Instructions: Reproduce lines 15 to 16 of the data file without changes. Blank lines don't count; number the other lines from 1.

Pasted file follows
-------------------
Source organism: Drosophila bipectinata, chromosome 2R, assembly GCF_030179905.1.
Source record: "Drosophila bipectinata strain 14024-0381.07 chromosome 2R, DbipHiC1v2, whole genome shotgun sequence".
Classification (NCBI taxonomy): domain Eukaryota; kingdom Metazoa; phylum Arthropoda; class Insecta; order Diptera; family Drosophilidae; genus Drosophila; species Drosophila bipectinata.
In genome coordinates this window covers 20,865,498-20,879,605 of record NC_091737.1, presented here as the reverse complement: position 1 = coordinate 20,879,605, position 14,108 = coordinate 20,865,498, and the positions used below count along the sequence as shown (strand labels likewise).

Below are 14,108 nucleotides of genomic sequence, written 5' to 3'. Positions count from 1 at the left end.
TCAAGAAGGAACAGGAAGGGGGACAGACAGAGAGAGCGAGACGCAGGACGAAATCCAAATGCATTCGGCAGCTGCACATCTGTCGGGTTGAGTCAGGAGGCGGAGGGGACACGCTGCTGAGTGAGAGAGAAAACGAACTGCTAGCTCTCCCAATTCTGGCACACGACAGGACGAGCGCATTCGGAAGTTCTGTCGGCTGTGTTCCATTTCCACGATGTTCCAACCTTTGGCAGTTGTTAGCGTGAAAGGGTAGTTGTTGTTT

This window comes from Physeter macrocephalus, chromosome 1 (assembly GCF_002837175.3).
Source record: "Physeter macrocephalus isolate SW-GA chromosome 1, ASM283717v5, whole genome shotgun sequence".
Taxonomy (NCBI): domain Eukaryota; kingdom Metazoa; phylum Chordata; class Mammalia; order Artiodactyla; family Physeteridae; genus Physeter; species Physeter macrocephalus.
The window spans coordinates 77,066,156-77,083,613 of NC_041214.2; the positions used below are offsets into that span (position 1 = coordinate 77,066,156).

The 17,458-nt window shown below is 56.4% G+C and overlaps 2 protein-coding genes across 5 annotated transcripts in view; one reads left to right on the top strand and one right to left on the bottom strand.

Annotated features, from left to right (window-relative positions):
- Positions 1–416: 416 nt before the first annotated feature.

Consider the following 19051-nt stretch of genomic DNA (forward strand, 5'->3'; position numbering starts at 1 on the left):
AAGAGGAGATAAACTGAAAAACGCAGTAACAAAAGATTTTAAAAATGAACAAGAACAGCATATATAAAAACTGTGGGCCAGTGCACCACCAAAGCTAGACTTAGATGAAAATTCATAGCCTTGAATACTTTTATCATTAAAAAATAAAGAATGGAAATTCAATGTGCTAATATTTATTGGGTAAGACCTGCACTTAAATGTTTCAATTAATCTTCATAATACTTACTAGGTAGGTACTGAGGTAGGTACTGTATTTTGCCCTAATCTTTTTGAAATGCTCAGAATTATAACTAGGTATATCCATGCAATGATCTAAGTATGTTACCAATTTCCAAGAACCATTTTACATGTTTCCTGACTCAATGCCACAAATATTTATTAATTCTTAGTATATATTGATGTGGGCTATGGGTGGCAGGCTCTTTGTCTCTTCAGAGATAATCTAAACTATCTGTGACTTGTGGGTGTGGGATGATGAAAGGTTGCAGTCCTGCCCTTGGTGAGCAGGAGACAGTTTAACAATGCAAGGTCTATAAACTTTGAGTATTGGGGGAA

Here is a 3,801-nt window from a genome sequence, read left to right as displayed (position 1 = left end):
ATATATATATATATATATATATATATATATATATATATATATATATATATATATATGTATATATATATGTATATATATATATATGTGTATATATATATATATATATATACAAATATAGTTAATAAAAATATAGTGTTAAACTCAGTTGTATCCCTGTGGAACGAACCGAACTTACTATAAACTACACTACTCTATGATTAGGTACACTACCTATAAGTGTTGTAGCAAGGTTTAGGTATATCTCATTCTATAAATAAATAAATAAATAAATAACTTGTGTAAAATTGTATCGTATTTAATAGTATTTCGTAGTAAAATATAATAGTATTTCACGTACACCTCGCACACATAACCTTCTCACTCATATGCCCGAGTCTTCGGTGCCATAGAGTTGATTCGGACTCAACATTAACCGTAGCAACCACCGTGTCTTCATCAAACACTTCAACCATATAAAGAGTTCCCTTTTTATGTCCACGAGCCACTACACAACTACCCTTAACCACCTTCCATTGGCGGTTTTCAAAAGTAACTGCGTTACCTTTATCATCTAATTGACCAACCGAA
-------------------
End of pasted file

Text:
AAGAGGAGATAAACTGAAAAACGCAGTAACAAAAGATTTTAAAAATGAACAAGAACAGCATATATAAAAACTGTGGGCCAGTGCACCACCAAAGCTAGACTTAGATGAAAATTCATAGCCTTGAATACTTTTATCATTAAAAAATAAAGAATGGAAATTCAATGTGCTAATATTTATTGGGTAAGACCTGCACTTAAATGTTTCAATTAATCTTCATAATACTTACTAGGTAGGTACTGAGGTAGGTACTGTATTTTGCCCTAATCTTTTTGAAATGCTCAGAATTATAACTAGGTATATCCATGCAATGATCTAAGTATGTTACCAATTTCCAAGAACCATTTTACATGTTTCCTGACTCAATGCCACAAATATTTATTAATTCTTAGTATATATTGATGTGGGCTATGGGTGGCAGGCTCTTTGTCTCTTCAGAGATAATCTAAACTATCTGTGACTTGTGGGTGTGGGATGATGAAAGGTTGCAGTCCTGCCCTTGGTGAGCAGGAGACAGTTTAACAATGCAAGGTCTATAAACTTTGAGTATTGGGGGAA

Here is a 3,801-nt window from a genome sequence, read left to right as displayed (position 1 = left end):